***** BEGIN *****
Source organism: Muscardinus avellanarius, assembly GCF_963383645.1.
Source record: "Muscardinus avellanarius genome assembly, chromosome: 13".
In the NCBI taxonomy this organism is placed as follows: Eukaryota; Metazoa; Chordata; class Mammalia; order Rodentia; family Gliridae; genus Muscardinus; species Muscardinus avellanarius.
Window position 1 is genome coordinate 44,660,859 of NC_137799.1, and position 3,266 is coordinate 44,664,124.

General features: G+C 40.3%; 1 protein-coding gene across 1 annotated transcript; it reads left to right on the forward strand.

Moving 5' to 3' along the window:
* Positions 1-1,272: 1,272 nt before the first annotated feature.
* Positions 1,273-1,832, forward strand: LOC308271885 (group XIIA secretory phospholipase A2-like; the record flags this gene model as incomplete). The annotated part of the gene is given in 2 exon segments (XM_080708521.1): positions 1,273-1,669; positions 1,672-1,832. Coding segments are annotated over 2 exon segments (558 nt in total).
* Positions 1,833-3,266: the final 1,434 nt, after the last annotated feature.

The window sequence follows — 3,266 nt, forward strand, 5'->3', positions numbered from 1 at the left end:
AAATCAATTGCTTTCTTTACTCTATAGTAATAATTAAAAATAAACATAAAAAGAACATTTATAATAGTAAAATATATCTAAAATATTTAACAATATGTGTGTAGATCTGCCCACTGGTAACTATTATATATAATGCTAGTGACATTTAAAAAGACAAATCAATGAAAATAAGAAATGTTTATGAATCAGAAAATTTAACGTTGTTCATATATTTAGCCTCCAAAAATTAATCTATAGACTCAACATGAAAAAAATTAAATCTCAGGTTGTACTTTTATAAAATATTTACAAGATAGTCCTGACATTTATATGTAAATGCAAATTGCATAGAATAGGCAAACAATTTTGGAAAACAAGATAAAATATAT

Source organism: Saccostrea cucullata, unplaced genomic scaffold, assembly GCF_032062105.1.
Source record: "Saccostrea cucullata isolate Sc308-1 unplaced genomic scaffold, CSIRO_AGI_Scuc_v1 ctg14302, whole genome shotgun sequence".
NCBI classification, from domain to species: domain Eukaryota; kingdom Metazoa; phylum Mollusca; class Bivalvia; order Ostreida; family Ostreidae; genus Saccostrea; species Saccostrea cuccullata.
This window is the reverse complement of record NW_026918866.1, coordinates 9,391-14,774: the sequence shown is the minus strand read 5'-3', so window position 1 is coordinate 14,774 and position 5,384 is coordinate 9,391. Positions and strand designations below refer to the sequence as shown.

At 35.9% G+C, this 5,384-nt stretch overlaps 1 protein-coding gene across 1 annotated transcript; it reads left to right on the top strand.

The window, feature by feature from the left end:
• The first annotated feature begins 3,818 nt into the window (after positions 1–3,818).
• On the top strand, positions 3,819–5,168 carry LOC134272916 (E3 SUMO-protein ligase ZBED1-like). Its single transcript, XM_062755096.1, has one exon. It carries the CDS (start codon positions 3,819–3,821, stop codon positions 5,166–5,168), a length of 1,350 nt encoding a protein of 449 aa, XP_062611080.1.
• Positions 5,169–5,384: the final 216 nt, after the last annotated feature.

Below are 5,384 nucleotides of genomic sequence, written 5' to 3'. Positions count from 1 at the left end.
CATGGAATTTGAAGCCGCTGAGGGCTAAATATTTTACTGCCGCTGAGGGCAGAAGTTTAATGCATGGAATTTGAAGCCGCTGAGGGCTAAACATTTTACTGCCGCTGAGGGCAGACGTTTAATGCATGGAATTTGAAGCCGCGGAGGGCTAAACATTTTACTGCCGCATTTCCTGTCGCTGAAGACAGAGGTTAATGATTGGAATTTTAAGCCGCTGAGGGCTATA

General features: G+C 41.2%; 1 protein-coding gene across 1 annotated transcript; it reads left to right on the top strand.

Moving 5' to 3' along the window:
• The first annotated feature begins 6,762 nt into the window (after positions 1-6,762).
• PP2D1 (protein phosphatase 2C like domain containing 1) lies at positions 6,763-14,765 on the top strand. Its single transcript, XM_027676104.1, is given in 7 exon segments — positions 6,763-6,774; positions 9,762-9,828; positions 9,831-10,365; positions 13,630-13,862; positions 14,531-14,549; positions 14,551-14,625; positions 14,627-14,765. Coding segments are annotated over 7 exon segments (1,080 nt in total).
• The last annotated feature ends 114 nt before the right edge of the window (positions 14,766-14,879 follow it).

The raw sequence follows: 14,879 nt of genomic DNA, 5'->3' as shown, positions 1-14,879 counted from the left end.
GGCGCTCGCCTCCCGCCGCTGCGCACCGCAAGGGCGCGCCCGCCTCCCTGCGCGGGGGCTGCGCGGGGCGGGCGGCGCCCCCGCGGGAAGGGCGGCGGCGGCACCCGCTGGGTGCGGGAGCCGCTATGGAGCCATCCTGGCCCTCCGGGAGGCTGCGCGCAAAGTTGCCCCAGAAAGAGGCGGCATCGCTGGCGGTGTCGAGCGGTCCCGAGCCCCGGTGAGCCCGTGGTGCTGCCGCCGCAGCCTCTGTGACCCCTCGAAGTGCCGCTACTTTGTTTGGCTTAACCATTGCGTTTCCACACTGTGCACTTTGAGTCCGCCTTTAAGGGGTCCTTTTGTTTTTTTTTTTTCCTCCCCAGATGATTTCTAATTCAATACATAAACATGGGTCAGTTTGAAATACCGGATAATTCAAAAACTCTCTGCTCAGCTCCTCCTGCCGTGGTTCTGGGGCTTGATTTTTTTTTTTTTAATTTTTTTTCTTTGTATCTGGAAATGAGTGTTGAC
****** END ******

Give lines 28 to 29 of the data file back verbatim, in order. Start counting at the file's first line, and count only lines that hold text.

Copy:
The raw sequence follows: 14,879 nt of genomic DNA, 5'->3' as shown, positions 1-14,879 counted from the left end.
GGCGCTCGCCTCCCGCCGCTGCGCACCGCAAGGGCGCGCCCGCCTCCCTGCGCGGGGGCTGCGCGGGGCGGGCGGCGCCCCCGCGGGAAGGGCGGCGGCGGCACCCGCTGGGTGCGGGAGCCGCTATGGAGCCATCCTGGCCCTCCGGGAGGCTGCGCGCAAAGTTGCCCCAGAAAGAGGCGGCATCGCTGGCGGTGTCGAGCGGTCCCGAGCCCCGGTGAGCCCGTGGTGCTGCCGCCGCAGCCTCTGTGACCCCTCGAAGTGCCGCTACTTTGTTTGGCTTAACCATTGCGTTTCCACACTGTGCACTTTGAGTCCGCCTTTAAGGGGTCCTTTTGTTTTTTTTTTTTCCTCCCCAGATGATTTCTAATTCAATACATAAACATGGGTCAGTTTGAAATACCGGATAATTCAAAAACTCTCTGCTCAGCTCCTCCTGCCGTGGTTCTGGGGCTTGATTTTTTTTTTTTTAATTTTTTTTCTTTGTATCTGGAAATGAGTGTTGAC